If we are unable to keep existing customers satisfied, sell additional products and services to existing customers or attract new customers, then our business and financial results may suffer. A variety of factors could affect our ability to successfully retain and attract customers, including the level of demand for our products and services, the level of customer spending for information technology, the level of competition from customers that develop their own solutions internally and from other vendors, the quality of our customer service, our ability to update our products and develop new products and services needed by customers, and our ability to integrate and

 

32


Table of Contents

manage acquired businesses. Our services revenue, which has been largely recurring in nature, comes from the sale of our products and services under fixed-term contracts. We do not have a unilateral right to extend these contracts when they expire. If customers cancel or refuse to renew their contracts, or if customers reduce the usage levels or asset values under their contracts, there could be a material adverse effect on our business and financial results.

If we fail to retain key employees, our business may be harmed.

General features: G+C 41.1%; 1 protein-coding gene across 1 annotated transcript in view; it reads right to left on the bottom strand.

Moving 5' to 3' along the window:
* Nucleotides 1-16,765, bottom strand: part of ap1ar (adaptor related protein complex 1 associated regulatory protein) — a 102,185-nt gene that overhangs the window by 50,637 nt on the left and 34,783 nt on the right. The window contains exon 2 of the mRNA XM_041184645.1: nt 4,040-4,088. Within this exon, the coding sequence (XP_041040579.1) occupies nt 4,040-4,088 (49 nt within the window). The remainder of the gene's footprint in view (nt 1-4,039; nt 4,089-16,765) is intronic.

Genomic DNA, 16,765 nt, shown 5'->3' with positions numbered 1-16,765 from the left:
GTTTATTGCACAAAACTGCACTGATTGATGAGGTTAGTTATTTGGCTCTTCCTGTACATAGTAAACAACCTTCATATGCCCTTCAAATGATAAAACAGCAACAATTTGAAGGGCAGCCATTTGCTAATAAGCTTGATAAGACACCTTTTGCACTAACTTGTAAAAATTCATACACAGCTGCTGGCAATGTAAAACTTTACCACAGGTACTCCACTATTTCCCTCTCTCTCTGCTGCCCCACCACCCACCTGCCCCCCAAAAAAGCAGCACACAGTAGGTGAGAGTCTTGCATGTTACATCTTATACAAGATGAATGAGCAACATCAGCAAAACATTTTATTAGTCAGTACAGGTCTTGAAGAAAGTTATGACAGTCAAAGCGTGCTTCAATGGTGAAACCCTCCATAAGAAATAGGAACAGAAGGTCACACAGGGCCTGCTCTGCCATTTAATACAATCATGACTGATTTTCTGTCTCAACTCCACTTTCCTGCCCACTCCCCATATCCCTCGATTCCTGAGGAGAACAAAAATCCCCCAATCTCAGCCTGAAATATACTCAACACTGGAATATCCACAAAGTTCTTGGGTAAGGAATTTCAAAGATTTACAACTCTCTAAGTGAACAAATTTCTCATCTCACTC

Our success depends on the skill, experience and dedication of our employees. If we are unable to retain and attract sufficiently experienced and capable personnel, especially in product development, sales and management, our business and financial results may suffer. For example, if we are unable to retain and attract a sufficient number of skilled technical personnel, our ability to develop high quality products and provide high quality customer service may be impaired. Experienced and capable personnel in the technology industry remain in high demand, and there is continual competition for their talents. When talented employees leave, we may have difficulty replacing them, and our business may suffer. There can be no assurance that we will be able to successfully retain and attract the personnel that we need.